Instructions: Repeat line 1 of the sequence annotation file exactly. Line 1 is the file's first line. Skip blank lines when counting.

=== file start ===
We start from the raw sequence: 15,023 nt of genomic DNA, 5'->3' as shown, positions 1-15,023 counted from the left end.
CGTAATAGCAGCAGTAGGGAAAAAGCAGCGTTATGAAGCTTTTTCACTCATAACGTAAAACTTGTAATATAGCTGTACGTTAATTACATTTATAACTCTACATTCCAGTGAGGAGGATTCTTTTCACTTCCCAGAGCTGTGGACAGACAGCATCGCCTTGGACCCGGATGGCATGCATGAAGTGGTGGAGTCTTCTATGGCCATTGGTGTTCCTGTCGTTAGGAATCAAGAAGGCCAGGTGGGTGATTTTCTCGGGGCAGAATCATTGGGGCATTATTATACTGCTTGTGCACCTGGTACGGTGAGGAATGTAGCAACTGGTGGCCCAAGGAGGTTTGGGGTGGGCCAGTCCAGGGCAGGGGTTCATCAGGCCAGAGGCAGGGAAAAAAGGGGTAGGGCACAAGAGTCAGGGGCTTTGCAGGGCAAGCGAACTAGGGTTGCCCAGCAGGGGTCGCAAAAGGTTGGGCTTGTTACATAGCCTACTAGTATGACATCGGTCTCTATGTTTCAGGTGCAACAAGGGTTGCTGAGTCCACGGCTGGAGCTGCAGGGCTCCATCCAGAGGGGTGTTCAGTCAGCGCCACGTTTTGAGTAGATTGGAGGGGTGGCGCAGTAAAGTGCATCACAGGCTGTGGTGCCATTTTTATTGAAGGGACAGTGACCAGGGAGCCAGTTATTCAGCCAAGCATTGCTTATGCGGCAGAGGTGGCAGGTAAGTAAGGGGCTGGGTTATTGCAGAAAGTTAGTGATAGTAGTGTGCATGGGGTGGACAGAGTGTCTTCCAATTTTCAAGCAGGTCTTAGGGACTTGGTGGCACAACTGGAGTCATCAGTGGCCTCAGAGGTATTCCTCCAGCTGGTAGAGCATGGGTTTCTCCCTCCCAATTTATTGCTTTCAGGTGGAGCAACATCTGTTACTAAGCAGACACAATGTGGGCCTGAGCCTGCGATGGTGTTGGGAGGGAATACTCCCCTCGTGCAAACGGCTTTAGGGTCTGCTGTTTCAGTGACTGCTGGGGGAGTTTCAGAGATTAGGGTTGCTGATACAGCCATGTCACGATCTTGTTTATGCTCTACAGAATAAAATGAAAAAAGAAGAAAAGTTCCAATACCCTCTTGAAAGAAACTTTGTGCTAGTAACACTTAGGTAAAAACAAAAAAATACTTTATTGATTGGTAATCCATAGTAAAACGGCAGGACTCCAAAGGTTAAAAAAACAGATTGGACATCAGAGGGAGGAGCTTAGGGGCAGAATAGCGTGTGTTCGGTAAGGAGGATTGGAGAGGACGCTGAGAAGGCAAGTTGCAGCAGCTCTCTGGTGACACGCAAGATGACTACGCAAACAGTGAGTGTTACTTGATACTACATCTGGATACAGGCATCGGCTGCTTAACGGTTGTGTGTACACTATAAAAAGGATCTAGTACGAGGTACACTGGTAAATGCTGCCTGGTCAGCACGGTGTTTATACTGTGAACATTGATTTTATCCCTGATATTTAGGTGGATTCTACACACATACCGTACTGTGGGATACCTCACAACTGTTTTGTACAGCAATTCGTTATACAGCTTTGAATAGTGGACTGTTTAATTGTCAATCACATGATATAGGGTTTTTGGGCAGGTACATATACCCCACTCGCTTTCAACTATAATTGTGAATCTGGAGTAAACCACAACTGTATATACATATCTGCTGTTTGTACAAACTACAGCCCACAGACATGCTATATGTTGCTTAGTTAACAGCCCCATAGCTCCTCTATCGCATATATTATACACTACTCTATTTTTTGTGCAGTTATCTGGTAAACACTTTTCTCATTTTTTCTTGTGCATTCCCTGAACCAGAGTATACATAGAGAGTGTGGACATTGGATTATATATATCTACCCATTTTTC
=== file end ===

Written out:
We start from the raw sequence: 15,023 nt of genomic DNA, 5'->3' as shown, positions 1-15,023 counted from the left end.